ABSTRACT: Introduction and objectives The presence of peripheral arterial disease in patients with coronary artery disease is associated with a poor cardiovascular outcome. However, the majority of affected patients are asymptomatic and the condition is underdiagnosed. The ankle-brachial index (ABI) provides a simple method of diagnosis. The aim of this study was to assess the usefulness of an abnormal ABI for identifying multivessel coronary artery disease in patients with acute coronary syndrome (ACS). Methods We analyzed data on all ACS patients included in the PAMISCA multicenter study (with 94 participating hospitals) who underwent catheterization during admission. Patients were diagnosed with multivessel coronary disease if two or more major epicardial vessels or the left main coronary artery, or both, were affected. An ABI ≤0.9 or >1.4 was considered abnormal. Results The study included 1031 patients with a mean age of 67.7 years. Of these, 542 had multivessel disease (52.6%). Compare with those without multivessel disease, these patients were older (66.6 years vs. 62.6 years; P<.001), had higher prevalences of hypertension (65.9% vs. 56.2%; P<.005), diabetes mellitus (40.6% vs. 26.0%; P<.001) and hypercholesterolemia (89.1% vs. 80.4%; P<.001), and were more likely to have a history of cardiovascular disease (30.1% vs. 13.9%; P<.001) or an abnormal ABI (45.4% vs. 30.3%; P<.001). Multivariate analysis showed that the presence of an abnormal ABI was associated with an increased risk of multivessel disease (odds ratio=1.58; 95% confidence interval, 1.16-2.15; P<.05). Conclusions In patients with ACS, an abnormal ABI was independently associated with the risk of multivessel coronary artery disease.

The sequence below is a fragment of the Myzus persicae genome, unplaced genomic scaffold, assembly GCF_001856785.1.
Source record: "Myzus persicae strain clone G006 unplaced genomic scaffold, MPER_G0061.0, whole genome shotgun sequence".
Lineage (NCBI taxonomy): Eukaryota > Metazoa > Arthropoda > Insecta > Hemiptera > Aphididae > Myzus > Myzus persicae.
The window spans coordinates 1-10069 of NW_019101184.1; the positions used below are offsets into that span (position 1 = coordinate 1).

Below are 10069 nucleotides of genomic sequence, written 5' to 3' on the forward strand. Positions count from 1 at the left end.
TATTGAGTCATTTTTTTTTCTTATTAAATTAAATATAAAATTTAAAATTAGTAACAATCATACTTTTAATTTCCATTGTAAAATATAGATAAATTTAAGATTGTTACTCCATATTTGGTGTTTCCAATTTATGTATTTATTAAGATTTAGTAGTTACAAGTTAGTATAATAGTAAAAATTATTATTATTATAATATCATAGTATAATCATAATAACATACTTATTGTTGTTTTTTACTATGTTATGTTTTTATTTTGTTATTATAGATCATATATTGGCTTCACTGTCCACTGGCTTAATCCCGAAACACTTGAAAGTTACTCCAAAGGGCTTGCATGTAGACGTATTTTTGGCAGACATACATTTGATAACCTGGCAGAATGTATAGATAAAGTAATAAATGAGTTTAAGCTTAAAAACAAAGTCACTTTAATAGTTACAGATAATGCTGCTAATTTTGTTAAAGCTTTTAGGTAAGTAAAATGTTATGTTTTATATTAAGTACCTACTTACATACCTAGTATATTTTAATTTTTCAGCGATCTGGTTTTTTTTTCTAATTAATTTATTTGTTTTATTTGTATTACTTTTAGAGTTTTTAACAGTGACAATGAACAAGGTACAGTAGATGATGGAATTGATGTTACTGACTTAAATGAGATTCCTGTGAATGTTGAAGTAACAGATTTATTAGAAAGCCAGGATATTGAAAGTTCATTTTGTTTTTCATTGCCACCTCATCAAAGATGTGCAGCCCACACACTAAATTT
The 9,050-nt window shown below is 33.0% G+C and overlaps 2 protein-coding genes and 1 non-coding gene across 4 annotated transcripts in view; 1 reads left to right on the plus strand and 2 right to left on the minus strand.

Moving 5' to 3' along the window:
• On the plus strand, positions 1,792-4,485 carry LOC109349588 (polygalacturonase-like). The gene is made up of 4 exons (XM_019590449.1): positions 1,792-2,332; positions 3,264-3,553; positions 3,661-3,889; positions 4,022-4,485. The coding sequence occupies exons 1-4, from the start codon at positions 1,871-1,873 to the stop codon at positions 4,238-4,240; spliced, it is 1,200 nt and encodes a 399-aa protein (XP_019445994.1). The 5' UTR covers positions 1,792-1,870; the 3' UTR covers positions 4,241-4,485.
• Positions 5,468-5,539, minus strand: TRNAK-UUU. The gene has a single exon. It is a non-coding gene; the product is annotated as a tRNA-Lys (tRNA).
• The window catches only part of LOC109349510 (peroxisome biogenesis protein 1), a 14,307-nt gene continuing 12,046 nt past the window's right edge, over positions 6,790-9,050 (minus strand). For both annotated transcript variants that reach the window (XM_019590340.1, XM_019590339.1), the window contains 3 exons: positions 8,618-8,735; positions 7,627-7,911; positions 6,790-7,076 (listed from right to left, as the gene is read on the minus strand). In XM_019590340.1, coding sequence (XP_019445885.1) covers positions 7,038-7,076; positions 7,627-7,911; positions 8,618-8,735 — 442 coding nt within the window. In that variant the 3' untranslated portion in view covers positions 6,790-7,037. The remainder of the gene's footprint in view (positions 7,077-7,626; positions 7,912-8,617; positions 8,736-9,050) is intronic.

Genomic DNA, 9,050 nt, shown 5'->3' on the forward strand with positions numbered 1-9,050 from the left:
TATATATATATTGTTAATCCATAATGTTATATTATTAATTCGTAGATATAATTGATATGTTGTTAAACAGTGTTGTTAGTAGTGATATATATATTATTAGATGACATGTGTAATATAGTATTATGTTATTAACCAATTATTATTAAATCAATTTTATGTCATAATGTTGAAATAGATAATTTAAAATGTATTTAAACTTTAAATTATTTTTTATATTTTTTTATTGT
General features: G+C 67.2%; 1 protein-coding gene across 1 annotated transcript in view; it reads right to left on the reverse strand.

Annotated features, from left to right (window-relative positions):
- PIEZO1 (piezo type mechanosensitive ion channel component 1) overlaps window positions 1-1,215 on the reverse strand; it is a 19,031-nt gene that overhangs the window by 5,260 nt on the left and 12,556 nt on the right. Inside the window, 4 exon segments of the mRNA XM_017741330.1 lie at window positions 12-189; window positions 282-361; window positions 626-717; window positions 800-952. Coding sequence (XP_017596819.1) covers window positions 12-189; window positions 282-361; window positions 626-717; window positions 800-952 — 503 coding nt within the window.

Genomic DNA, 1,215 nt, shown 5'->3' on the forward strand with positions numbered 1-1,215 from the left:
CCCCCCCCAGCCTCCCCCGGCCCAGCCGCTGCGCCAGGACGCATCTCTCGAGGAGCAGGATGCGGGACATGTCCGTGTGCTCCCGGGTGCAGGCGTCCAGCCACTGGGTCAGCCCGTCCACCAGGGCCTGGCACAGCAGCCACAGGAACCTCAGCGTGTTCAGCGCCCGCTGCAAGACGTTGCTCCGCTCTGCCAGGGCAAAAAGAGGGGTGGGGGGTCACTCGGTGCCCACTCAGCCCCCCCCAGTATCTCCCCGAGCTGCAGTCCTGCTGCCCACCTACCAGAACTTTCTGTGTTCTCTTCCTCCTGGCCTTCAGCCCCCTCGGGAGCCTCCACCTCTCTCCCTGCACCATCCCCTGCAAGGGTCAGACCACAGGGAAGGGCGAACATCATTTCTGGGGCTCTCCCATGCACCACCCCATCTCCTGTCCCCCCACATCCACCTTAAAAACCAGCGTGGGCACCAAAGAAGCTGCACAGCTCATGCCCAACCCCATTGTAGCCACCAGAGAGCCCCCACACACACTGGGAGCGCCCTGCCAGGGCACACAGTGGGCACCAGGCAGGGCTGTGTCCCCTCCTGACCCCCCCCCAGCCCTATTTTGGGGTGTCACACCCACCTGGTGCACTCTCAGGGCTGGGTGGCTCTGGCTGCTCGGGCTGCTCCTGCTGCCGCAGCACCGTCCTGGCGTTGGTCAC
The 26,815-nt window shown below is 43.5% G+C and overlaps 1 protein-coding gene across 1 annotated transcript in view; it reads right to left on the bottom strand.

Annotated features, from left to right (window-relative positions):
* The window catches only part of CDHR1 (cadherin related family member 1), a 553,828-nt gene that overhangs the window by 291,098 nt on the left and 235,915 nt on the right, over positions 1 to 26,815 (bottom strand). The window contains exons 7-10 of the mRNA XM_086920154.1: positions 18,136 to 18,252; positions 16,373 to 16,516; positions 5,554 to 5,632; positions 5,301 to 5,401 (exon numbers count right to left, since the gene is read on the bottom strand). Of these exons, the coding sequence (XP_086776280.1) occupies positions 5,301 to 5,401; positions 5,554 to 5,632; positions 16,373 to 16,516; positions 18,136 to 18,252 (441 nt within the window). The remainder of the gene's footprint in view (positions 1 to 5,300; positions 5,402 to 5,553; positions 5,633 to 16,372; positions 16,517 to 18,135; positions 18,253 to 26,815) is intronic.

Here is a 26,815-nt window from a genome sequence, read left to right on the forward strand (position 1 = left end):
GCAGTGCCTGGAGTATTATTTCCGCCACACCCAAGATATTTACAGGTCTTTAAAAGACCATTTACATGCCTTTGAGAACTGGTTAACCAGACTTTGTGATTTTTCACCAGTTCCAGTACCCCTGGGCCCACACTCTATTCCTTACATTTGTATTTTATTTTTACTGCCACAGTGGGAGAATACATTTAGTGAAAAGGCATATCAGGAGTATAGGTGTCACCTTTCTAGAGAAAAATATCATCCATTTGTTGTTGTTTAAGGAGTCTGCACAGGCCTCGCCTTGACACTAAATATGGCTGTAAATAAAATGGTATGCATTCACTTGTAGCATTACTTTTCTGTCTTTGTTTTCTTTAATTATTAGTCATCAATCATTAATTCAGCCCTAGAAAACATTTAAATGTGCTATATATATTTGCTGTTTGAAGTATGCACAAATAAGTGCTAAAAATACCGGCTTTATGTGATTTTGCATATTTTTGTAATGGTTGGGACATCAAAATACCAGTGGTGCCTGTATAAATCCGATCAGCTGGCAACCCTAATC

Full-text · Article · Jan 2010 · Revista Espa de Cardiologia
  • Source
    [Show abstract] [Hide abstract]